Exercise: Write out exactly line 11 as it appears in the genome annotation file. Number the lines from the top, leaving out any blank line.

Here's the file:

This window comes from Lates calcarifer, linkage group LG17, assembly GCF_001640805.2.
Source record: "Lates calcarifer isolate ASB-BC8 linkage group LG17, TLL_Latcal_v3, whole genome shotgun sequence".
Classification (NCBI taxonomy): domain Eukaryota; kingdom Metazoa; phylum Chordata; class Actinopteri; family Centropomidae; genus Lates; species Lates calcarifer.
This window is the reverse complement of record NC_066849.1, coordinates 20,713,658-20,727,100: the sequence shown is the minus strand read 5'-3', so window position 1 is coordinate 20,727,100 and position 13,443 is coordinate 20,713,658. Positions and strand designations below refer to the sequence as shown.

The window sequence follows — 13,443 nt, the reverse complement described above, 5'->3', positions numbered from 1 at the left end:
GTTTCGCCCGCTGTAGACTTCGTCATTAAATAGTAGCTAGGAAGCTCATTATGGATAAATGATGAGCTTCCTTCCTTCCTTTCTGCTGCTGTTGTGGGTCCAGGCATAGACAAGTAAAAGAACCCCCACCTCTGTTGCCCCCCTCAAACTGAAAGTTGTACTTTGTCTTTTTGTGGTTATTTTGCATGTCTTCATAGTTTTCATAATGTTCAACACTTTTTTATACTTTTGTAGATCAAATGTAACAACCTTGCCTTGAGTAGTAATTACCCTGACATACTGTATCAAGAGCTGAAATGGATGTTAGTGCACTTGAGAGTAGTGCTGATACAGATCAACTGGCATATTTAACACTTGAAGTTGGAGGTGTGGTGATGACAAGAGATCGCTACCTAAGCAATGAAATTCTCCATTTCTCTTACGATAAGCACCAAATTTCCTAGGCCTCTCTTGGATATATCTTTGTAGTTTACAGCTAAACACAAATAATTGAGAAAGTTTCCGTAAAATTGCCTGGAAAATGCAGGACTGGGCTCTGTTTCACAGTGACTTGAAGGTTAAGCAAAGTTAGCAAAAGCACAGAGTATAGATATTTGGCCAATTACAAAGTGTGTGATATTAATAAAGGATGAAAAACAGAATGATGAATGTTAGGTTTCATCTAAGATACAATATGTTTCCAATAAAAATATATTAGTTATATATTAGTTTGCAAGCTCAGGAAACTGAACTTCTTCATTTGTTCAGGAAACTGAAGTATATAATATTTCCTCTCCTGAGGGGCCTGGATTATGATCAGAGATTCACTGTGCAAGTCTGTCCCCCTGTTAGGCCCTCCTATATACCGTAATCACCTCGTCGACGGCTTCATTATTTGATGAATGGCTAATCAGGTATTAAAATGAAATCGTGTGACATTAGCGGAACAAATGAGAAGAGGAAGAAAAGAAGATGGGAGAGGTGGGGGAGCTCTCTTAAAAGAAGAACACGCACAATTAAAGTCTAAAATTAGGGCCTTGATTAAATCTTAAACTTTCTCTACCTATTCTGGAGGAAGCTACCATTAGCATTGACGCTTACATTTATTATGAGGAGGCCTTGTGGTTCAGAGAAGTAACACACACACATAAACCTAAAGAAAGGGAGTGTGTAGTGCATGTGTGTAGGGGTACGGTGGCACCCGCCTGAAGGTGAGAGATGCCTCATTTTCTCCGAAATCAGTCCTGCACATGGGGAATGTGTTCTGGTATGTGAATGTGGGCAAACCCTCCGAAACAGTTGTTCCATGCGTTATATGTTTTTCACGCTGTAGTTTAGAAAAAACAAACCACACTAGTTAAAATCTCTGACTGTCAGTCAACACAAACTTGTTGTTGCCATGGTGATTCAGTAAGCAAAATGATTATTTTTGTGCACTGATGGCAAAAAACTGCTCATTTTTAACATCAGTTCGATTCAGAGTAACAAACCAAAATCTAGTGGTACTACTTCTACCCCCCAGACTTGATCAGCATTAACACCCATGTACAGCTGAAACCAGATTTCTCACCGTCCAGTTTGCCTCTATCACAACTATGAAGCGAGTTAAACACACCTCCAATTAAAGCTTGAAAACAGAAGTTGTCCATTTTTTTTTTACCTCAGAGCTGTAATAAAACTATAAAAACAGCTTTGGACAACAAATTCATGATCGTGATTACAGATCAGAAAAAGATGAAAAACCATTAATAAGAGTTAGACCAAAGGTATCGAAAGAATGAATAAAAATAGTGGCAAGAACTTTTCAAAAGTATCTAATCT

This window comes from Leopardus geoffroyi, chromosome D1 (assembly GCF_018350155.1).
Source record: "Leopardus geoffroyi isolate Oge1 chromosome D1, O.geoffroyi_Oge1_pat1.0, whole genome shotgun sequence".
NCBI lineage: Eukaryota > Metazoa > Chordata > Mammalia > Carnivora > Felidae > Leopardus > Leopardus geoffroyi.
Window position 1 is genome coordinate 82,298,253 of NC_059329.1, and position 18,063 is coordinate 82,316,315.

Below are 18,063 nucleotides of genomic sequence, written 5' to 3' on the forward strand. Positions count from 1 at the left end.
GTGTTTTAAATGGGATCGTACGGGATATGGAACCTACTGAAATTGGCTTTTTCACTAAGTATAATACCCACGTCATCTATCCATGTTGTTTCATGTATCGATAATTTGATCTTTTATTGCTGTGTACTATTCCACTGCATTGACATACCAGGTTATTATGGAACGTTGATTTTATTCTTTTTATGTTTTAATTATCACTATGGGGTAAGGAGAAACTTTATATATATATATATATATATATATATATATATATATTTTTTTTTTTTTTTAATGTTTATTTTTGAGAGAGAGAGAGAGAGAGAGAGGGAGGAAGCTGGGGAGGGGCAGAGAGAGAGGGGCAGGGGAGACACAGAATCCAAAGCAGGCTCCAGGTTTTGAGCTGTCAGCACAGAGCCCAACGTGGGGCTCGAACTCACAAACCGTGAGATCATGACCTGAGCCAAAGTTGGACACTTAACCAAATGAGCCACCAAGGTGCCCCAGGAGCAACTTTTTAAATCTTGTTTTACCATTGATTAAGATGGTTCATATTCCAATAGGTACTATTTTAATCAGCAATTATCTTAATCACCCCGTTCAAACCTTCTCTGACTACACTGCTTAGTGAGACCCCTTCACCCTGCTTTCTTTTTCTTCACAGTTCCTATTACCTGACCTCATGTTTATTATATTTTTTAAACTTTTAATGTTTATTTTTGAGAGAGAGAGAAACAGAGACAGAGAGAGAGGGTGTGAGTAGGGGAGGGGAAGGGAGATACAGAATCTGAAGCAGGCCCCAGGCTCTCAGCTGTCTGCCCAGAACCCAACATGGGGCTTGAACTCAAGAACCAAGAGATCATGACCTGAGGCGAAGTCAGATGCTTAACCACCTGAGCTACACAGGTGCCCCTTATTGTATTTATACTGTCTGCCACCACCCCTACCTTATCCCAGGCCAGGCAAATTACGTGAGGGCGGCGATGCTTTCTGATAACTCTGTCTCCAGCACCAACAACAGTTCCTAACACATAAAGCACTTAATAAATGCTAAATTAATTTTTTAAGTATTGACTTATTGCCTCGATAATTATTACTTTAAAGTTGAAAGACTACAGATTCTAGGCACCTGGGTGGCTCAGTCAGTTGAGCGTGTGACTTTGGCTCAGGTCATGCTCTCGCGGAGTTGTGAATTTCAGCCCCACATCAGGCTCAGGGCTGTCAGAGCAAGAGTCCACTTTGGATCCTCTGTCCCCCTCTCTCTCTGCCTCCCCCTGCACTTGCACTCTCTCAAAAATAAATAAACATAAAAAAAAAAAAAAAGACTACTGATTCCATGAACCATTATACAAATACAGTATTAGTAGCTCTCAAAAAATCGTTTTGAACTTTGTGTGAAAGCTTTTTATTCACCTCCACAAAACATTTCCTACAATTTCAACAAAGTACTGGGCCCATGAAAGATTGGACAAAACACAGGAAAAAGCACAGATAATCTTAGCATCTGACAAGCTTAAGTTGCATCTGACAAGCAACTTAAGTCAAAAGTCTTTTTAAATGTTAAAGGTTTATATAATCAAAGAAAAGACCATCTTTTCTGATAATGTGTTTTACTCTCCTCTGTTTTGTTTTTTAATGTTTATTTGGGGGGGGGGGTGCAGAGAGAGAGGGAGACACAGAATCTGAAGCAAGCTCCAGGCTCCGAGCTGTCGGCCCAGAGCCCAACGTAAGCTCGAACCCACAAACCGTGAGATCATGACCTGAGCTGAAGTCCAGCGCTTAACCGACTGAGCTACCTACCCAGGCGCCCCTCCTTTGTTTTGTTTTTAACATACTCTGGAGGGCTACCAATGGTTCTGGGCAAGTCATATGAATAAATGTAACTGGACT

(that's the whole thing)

Below are 18,063 nucleotides of genomic sequence, written 5' to 3' on the forward strand. Positions count from 1 at the left end.